There are, as one would expect, several different takes on how to make the perfect OAB.

This recipe is akin to Marcus Wareing’s recipe from The Savoy Grill’s menu, so about as authentic as it gets but with one seemingly minor adaptation to the method which actually cuts out tons of faff and about 35mins. Cuz who’s got the time these days, right.

Could OAB be the most deliciously decadent omelette in the known universe? Quite possibly, yes.

45 mins | serves 2-3 | as omelettes go, a little effort

Ingredients

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200ml milk

130ml double cream

½ onion, chopped

1 bay leaf

½ tsp black peppercorns

bit of nutmeg, grated

200g smoked pollack, sustainable haddock or other sustainable white fish fillets

35g butter

25g flour

4 eggs, plus 2 yolks

15g parmesan, grated

fresh chives, chopped

Method

Put the fish, milk and 100ml of the cream in a small pan with the onion, bay leaf, peppercorns and a grate or two of nutmeg. Bring to a simmer, and then gently simmer for two minutes over a low heat (don’t forget how quickly it can all go wrong when heating milk). Remove from the heat, cover and leave to infuse for 10mins.*

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Remove the fish to a plate and strain the milk discarding the bits. When the fish has cooled a little remove and chuck the skin and flake up the fillet a little. Use your hands cuz then you can feel any rouge bones and remove them. Beat the four eggs together in a bowl and set aside.

Melt 25g butter in a small pan (you can use the same one) over a medium-low heat, then whisk in the flour. Cook for at least 1min, then gradually whisk in the infused milk and cook until it thickens. It will thicken a lot very quickly, keep calm and carry on whisking, it will sort itself out as long as you whisk hard! Take off the heat and gently whisk in the egg yolks and remaining cream. Season lightly with white pepper and salt and set aside briefly.

Heat the grill during the sauce making and get a frying pan on the hob with the remaining butter melting gently as you finish the sauce. Pour the eggs into the pan and allow to cook/set a little around the edges. Don’t fuss over this too much, over a low flame gently pull in from the sides to the centre with a spatula occasionally, tilting the pan as you go.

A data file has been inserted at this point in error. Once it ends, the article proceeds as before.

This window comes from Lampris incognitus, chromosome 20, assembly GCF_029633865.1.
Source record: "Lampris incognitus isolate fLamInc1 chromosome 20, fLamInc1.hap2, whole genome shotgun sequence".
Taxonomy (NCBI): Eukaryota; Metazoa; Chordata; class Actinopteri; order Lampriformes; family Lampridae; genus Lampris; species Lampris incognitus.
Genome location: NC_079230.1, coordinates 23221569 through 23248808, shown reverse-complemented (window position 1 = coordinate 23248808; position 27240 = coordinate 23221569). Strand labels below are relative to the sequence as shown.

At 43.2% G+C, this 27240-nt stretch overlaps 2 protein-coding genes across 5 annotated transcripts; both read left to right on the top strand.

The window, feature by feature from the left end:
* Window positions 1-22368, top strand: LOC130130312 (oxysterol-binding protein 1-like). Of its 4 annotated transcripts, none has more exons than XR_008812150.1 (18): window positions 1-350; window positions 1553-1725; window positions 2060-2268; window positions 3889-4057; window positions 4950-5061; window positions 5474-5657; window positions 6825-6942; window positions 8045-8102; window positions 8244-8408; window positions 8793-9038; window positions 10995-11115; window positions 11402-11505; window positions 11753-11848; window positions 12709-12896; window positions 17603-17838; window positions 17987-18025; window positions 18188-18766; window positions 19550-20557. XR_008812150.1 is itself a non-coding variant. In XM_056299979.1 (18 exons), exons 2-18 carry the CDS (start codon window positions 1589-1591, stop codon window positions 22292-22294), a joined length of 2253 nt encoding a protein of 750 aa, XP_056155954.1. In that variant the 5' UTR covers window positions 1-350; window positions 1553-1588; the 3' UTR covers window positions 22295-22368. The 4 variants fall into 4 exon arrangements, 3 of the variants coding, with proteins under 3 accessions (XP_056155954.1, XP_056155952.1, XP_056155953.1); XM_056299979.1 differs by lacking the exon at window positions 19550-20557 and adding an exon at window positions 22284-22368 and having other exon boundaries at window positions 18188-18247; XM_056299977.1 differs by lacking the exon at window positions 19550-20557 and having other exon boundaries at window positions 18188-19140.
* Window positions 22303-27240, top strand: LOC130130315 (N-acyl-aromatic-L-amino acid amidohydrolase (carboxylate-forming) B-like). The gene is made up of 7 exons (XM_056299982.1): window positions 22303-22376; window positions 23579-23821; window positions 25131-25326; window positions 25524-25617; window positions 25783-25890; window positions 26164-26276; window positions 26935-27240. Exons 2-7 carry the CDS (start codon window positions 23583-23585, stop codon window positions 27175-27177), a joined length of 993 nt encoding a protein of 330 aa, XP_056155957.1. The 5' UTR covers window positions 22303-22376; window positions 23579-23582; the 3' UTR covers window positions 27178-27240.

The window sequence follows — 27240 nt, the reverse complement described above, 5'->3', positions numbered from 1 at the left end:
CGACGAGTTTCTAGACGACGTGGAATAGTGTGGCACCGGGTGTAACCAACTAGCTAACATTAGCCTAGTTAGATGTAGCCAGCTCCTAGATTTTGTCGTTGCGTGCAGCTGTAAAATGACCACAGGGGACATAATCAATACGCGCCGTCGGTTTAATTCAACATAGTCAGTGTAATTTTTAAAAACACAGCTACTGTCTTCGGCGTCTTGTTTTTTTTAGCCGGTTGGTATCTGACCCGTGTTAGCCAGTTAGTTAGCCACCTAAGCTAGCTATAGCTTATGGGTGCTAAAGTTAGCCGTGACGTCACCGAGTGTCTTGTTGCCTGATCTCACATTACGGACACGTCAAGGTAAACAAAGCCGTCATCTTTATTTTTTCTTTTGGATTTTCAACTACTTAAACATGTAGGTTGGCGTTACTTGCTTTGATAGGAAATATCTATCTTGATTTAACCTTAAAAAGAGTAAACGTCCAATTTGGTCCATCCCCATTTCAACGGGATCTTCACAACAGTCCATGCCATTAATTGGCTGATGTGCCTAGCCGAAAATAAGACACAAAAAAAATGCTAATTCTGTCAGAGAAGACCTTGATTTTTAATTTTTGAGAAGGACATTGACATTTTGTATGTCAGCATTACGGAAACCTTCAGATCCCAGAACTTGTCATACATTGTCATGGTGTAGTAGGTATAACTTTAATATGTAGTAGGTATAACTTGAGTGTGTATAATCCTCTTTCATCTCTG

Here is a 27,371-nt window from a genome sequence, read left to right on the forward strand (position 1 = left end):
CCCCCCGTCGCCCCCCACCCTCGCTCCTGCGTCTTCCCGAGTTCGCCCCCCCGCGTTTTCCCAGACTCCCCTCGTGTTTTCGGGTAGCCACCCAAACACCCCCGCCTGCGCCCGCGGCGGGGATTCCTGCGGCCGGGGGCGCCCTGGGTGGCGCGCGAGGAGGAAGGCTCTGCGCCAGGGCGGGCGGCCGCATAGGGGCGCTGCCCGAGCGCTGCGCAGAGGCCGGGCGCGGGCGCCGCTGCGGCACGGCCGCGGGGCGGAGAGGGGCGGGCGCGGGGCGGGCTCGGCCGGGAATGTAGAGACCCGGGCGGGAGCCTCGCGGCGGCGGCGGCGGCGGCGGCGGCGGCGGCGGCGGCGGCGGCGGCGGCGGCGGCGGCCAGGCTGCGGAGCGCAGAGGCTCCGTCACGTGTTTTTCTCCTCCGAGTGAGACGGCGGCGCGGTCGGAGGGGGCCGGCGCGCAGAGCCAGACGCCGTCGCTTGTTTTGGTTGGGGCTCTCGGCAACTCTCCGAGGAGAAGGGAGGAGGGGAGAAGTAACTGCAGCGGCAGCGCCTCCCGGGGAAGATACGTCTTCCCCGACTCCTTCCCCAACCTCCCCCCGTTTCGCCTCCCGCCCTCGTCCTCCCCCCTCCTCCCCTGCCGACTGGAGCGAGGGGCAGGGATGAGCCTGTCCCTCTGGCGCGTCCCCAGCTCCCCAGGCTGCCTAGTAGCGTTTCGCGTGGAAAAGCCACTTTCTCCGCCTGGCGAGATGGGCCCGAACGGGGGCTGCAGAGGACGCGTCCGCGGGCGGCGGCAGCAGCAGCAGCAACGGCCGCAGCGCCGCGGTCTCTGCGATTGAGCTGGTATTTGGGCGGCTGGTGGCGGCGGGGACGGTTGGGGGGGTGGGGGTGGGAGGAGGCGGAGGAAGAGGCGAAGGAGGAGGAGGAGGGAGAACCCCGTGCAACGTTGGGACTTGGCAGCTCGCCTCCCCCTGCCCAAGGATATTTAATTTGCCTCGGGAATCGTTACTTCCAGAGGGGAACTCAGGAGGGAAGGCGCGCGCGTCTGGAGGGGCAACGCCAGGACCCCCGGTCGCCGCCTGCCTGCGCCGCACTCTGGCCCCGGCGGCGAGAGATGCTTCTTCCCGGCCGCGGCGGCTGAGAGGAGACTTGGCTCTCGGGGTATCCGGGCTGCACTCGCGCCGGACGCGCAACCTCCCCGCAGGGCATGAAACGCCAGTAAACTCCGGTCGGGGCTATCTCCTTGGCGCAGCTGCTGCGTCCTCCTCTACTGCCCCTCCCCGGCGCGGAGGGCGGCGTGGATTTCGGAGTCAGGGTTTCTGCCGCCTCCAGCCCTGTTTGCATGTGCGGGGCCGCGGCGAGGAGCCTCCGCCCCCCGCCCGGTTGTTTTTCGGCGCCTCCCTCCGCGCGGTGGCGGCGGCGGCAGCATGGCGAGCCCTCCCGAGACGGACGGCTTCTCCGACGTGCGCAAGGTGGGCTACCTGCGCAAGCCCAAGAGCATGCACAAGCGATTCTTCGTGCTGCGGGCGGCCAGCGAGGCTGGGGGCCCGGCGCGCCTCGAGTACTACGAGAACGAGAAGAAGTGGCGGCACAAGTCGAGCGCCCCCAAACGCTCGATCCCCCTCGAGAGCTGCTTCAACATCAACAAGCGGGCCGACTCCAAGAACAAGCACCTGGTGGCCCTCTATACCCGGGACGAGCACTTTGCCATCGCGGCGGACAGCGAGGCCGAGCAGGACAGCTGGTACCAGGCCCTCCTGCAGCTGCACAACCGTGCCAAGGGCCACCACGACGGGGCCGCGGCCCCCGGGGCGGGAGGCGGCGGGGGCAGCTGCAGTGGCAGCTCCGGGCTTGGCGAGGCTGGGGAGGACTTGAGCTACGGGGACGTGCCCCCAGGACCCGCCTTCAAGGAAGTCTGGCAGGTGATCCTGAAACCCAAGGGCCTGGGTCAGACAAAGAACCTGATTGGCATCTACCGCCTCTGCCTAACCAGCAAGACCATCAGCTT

When the eggs are half way there liberally cover with the fish, pour the sauce over the whole lot and sprinkle the parmesan. Give it a moment longer on the hob and then bung it under the grill until the top turns a gorgeous golden brown colour. Remove from the grill and serve straight from the pan.

Holy smokes, enjoy.

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* This is where our way differs from The Grill’s. Marcus simmers the milk and bits without the fish in it for 2mins, removes it from the heat and leaves it to infuse for 30mins. Then he removes the bits, adds the fish, brings to a simmer, removes from the heat again and leaves it to cook for 5mins before removing the fish from the pan. After that the two methods converge again.

A word on sustainability, if we may. Cuz true enough haddock populations were definitely healthier back in the 1920s than they are today. But apparently North Sea cod and haddock populations are beginning to bounce back (as of The Summer of 2015) with more responsible fishing and consuming in recent years. They could both be certified sustainable within the next 5 years. Which is good news, except that EU fishing quotas are set to increase too.

As long as you buy haddock from the North Sea, preferably from Scandinavian waters, then you are buying from a sustainable source with responsible fishing practices, i.e. line caught. Haddock can range from 2-5 on the Sustainable Fish Guide depending on where it’s from (1 is sustainable, 5 is not). Best to avoid anything scoring upwards of 2 we say.

Still the best thing we can do as consumers is to reduce the amount we consume, and when we do have a cheat day, ensure we’ve sourced our fish as responsibly as possible and make the most of it with recipes like this one. Here endeth the rant, thanks for listening.

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